The widely proclaimed ‘end of history’ proved to be as premature as it was grandiose. As the attacks of 9/11 inaugurated a new era of conflict via the ‘Global War on Terror’, and crises of finance; food supply; and climate became unavoidable, international lawyers, no longer as confident in their field’s ability to progressively uplift humanity writ large, began ‘turning to history’ in an effort to make sense of an increasingly uncertain present and future. Footnote 156 Within this newfound focus on the past, Carl Schmitt, a figure long maligned for his association with the Third Reich, came to occupy a particular place amongst the more critically minded. Footnote 157 Through Schmitt came a theory where, stripped of its superficial performance of altruism, the essence of international law was the justification for colonialism and domination that had built the Eurocentric world order over the past several centuries. In his telling, a stable European core where the logic of absolute sovereignty enabled strategic restraint amongst mutually recognized ‘just enemies’ came at the expense of European imposition against ‘unjust enemies’ in the world beyond Europe where no restraint could be abided. Footnote 158 Such is a common frame for new radical re-interpretations of international legal history. Footnote 159

Through Schmitt, one could purportedly find the ‘real meaning’ of Vitoria and, by extension, James Brown Scott’s mobilization of him to aid in proclaiming the messianic force of the US. Footnote 160 Rather than the benevolently inclusive figure asserted by Scott, Vitoria, in Schmitt’s telling, was the first great illustration of how vast spatial appropriation claims are what international law evolved to enable. Footnote 161 Scott, in claiming a normative and historical pedigree for his nation’s efforts to conflate its parochial self-assertions with universal morality, was simply, to use a Schmittian dictum, an invoker of humanity who wanted to cheat. Footnote 162 Moreover, the fact that Scott’s veneration of Vitoria was strikingly similar to dutiful servants of fascism in Franco’s Spain would only seem to affirm a Schmittian position on his endeavours as sanctimoniously fraudulent. Footnote 163 On this view, Scott, and the world he helped enable to exist, fits well within the larger genealogy of the hidden compatibility between fascism and international law. Footnote 164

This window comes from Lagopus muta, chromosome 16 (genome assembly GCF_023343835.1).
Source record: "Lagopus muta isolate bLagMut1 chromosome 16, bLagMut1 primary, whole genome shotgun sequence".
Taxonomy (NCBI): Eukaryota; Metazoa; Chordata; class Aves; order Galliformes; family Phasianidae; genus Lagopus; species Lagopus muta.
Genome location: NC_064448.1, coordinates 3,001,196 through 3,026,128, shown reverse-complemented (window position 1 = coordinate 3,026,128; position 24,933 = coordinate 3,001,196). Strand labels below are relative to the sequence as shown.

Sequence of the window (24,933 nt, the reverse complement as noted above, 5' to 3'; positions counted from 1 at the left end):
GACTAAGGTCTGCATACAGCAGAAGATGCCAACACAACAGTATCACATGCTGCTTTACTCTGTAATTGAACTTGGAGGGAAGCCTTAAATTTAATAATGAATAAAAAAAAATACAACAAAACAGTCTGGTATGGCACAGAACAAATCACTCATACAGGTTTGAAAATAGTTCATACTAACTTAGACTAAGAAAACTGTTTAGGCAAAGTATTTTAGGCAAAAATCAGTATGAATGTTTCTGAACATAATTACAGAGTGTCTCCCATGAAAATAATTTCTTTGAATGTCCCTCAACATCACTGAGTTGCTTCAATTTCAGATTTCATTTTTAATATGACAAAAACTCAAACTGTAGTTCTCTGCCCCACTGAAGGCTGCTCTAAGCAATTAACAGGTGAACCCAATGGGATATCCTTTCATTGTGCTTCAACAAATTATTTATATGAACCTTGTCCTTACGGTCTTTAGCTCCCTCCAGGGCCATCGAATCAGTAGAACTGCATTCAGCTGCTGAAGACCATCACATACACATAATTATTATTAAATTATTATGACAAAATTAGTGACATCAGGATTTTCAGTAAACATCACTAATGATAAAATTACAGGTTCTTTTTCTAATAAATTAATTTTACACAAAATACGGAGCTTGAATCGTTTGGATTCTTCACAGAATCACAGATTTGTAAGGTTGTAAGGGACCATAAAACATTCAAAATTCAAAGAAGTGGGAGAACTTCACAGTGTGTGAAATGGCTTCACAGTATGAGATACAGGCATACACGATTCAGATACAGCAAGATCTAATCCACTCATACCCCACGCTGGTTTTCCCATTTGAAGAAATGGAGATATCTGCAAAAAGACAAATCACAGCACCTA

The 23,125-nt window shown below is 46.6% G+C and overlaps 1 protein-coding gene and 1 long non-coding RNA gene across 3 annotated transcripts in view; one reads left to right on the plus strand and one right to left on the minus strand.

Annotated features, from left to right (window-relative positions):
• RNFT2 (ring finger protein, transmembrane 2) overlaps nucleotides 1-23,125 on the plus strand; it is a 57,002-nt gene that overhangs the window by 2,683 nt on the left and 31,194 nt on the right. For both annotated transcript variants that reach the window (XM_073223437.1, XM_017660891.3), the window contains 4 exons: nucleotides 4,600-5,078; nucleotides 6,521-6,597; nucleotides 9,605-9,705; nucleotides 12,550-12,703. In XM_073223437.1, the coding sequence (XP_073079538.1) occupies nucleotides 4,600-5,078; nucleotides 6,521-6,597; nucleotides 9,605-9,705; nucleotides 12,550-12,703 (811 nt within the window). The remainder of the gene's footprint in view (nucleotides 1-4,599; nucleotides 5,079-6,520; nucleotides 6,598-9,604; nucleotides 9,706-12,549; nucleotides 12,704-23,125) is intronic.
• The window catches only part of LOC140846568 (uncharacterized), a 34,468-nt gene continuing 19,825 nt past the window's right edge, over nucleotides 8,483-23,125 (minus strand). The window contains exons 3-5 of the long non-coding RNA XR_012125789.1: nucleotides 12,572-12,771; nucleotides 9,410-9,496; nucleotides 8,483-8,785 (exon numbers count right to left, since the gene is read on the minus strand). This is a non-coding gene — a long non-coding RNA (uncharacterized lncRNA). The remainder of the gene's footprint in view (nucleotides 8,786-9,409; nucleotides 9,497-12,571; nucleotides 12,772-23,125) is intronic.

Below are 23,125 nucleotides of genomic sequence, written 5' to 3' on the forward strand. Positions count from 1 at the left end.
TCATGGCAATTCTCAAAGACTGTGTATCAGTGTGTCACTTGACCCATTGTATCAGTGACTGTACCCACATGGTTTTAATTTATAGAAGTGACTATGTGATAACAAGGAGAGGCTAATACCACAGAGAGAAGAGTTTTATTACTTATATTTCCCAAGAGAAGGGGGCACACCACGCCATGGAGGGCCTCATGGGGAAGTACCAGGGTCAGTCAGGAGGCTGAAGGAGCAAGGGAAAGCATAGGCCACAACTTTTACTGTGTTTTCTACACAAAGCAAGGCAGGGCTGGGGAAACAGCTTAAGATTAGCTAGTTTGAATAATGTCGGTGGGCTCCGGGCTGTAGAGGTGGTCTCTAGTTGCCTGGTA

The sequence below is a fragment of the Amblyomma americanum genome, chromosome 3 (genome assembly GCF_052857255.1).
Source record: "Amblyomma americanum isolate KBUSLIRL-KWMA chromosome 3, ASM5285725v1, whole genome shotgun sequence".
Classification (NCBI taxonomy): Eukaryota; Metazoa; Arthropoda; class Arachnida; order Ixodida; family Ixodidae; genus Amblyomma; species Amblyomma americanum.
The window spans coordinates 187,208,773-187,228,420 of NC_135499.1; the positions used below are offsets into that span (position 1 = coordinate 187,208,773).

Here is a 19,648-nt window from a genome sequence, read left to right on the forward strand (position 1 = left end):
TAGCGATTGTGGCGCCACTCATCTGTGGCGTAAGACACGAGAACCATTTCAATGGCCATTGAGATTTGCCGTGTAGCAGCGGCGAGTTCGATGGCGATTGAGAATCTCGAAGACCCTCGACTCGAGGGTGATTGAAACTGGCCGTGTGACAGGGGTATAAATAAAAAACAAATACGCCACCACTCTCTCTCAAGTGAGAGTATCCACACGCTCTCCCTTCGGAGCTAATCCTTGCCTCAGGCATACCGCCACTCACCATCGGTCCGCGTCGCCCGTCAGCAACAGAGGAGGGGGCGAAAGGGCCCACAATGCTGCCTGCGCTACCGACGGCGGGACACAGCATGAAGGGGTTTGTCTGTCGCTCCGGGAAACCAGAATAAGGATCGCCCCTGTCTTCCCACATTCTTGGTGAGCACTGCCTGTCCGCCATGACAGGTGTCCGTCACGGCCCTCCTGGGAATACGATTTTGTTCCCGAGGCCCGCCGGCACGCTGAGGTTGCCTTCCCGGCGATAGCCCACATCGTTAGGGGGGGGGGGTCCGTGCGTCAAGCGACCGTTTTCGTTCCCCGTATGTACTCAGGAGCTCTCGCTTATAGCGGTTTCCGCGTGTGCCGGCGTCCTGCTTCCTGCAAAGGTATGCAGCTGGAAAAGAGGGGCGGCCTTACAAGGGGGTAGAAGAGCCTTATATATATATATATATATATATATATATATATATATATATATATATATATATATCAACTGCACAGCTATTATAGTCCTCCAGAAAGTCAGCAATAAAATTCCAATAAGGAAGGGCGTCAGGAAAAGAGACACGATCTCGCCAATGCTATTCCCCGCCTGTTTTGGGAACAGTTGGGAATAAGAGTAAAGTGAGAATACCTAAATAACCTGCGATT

Of profound relevance here is Schmitt’s particular interpretation of the Monroe Doctrine. Contra the Americans (such as Scott) who framed Latin American interventions as justified measures to build and uphold universal precepts of law and order (and the Latin Americans who viewed the Monroe Doctrine as originally intended to uphold their marginalized sovereignty), Schmitt claimed the Monroe Doctrine was a self-interested exercise in asserting order over a ‘greater space’. Footnote 165 In other words, by proclaiming a regional regime beyond its borders, and excluding intervention by alien competitors (i.e., the old European dynastic powers), the US pioneered a system whereby an ordering power (Reich) maintains its particular conception of order over an extended ‘sphere of influence’ (Großraum). Footnote 166

Within the confines of this account, the problem was not that the US had proclaimed the Monroe Doctrine, but that it believed that such a model could be globalized as a basis for liberal world order. For Schmitt, this amounted to a dysfunctional ‘spaceless universalism’ that ignored the overwhelming truth of regional particularity and could justify hitherto unwitnessed violence against those who dissented from this mode of domination. Footnote 167 Thus, in Schmitt’s account, there was hardly a legitimate basis to deny a similar German assertion over Eastern Europe. Footnote 168 While tarnished by Nazi associations, Schmitt’s sentiment has been resurrected as a relevant act of counter-hegemonic contestation whereby rising powers, namely Russia and China, are poised to challenge the faltering US-led ‘liberal international order’ that emerged after the Second World War and triumphed after the Cold War. Footnote 169 For some, this is a harbinger of what international legal analysis must become in a new era of normative contestation between great power blocs – a turn to ‘comparative international law’ is necessary to navigate juridical relations in the fundamental absence of shared interests and values. Footnote 170

While such observations certainly speak to the truths of a changing global system, there remains the risk that ‘comparative international law’ will become the latest apology for the ‘tragedy of great power politics.’ Footnote 171 As Anne Orford has argued, in this new age of multipolarity, relevant perspectives must include more than just rival would-be hegemons; those caught in their margins and borderlands must be heard. Footnote 172 This is especially true when considering the historical experiences of the ‘buffer states’ trapped between great power rivalries who, empirically, are at the greatest risk of having their sovereign personality extinguished. Footnote 173 Since one of the great consequences of rising multipolarity is declining respect for the territorial integrity norm, the differentiated process through which states justify, and resist, acts of conquest will be a key task for (comparative) international lawyers. Footnote 174